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Starting a law firm from scratch
As I went about setting up my own law firm, I reflected on the experience in a Gazette article, ‘Setting up shop: building a new family practice’.
The feedback this generated from other practitioners, those planning to set up, or those simply offering encouragement, astonished me.
A lot has happened to my firm since I opened its doors in February 2008, and much more has happened to the profession during the same period.
Although the firm only deals with private paying work, I continue to gape in horror at the carnage created within the world of legal aid, by politicians and the Legal Services Commission alike.
The result is that the neediest in society are left unrepresented and committed practitioners go to the wall.
My firm is probably a very different operation to the one set up at the outset.
However, I have stuck to what I know: divorce and family law.
My firm’s headcount has grown. At the start there was just me.
Pretty soon I was joined by a former colleague on a locum basis, who then became permanent following her maternity leave.
Our third solicitor started in June 2010. We are now fortunate to have a multi-tasking administrator-cum-trainee paralegal.
I have tried to support flexible working where possible.
One solicitor here, with two small children, works three days a week, one of which is from home supported by remote working arrangements.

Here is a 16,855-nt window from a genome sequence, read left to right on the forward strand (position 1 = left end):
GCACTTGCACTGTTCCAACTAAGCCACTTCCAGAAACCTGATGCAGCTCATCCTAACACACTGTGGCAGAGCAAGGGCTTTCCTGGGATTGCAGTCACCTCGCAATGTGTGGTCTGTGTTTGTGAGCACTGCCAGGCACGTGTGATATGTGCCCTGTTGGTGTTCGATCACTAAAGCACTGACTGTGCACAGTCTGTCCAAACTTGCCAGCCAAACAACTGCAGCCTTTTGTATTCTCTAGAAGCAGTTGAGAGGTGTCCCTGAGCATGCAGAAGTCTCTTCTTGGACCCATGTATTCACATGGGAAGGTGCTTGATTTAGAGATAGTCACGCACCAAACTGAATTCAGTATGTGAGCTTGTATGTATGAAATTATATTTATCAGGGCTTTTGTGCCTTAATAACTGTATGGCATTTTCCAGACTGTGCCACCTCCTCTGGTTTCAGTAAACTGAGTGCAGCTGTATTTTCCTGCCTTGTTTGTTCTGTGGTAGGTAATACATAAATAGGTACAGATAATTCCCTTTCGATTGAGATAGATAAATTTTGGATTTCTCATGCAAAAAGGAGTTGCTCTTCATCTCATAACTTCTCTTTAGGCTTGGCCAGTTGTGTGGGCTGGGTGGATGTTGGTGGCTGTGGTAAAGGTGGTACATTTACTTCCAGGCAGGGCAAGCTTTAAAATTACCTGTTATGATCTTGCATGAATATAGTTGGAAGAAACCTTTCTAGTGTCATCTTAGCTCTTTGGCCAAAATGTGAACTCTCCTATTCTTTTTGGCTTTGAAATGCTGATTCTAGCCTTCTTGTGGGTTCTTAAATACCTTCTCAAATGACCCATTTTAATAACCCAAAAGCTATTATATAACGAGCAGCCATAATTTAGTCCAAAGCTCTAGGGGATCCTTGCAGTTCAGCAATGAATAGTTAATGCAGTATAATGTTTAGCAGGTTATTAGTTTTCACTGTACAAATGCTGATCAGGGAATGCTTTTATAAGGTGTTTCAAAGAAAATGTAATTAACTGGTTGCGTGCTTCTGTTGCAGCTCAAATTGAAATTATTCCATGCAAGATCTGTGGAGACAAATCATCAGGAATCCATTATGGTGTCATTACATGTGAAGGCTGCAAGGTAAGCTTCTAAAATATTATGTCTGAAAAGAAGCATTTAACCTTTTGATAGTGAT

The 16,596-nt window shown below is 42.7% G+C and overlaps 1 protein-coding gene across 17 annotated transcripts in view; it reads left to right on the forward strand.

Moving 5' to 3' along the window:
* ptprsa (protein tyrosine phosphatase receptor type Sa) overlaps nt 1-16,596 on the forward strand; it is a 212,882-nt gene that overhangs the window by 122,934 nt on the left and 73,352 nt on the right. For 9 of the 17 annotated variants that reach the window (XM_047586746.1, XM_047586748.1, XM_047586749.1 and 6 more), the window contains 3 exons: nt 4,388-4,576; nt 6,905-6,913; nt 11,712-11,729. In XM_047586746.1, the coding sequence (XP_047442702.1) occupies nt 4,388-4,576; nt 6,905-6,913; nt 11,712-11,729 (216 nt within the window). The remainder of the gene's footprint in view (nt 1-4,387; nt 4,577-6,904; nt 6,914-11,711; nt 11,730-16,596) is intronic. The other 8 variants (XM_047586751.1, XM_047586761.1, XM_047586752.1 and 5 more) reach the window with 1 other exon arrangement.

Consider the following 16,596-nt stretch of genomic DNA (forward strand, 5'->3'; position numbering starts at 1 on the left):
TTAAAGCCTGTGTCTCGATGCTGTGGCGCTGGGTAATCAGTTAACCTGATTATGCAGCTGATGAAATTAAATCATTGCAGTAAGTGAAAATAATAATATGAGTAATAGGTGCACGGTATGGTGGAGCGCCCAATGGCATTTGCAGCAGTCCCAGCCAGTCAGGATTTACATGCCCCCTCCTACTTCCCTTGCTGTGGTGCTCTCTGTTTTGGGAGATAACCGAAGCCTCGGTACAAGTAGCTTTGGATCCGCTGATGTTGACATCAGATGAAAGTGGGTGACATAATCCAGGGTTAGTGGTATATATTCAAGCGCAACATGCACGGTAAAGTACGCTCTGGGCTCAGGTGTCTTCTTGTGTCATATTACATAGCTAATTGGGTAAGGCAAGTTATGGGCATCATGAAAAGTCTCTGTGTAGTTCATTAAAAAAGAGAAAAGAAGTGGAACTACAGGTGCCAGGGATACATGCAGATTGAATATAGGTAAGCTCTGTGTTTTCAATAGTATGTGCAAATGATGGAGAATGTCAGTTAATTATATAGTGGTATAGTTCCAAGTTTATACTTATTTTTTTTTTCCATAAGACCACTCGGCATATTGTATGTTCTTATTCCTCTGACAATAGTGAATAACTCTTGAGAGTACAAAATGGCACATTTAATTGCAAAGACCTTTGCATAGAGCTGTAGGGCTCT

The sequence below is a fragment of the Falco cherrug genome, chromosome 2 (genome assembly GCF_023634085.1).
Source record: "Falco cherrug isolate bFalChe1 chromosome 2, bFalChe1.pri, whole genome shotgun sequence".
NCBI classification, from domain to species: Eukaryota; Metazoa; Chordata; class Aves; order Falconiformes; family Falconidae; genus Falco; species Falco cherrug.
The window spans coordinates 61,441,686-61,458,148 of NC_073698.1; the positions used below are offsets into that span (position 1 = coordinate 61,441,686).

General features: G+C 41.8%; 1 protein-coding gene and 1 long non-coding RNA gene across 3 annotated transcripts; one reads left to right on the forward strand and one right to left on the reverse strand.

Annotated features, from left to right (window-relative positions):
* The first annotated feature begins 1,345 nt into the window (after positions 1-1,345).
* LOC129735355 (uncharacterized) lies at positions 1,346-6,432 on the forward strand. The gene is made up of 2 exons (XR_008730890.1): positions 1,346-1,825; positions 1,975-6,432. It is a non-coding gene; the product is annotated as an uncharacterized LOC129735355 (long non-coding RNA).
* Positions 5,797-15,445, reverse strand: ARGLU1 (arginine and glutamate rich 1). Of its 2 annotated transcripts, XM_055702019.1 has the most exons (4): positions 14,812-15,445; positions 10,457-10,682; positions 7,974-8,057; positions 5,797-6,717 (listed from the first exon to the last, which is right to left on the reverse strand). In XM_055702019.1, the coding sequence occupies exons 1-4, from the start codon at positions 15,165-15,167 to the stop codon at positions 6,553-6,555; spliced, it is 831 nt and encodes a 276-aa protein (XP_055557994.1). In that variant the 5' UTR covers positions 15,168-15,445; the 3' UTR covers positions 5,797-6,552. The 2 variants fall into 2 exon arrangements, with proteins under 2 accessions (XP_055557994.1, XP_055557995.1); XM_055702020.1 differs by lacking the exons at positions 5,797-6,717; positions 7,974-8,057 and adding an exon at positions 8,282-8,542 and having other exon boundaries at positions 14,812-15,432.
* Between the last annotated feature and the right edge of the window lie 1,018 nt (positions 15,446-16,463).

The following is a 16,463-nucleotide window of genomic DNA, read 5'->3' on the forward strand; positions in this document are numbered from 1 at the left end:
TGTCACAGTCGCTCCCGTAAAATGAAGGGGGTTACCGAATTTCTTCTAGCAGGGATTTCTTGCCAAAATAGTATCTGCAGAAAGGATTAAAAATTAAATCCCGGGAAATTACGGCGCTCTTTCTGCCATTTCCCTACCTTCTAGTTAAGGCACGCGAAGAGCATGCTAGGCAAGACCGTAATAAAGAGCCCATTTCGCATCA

This has proved successful because the clients are aware of her routine and the solicitor goes out of her way to be flexible.
I made a decision very early on that I was not going to use agents when recruiting staff.
With a handful of honourable exceptions, recruiters are, from my experience, at best a very expensive luxury for a small niche firm.
Labour-intensive it may be, but the hours spent trying to find the right sort of person for your firm is an investment which pays dividends.
As well as advertising vacancies through relevant legal journals, we also advertised through websites and online publications devoted to family law.
A link to my firm’s own site enabled more details to be found, as well as increasing its hits.
Once we had a shortlist, my senior colleague put together a couple of case studies for the candidates to work through at interview.
Such practical assessment proved invaluable.
I have been alarmed by the number of interviewees who told me that their firms rarely send them on continuing professional development courses and will not even pay their membership for something as important to family law as Resolution, formerly the Solicitors Family Law Association.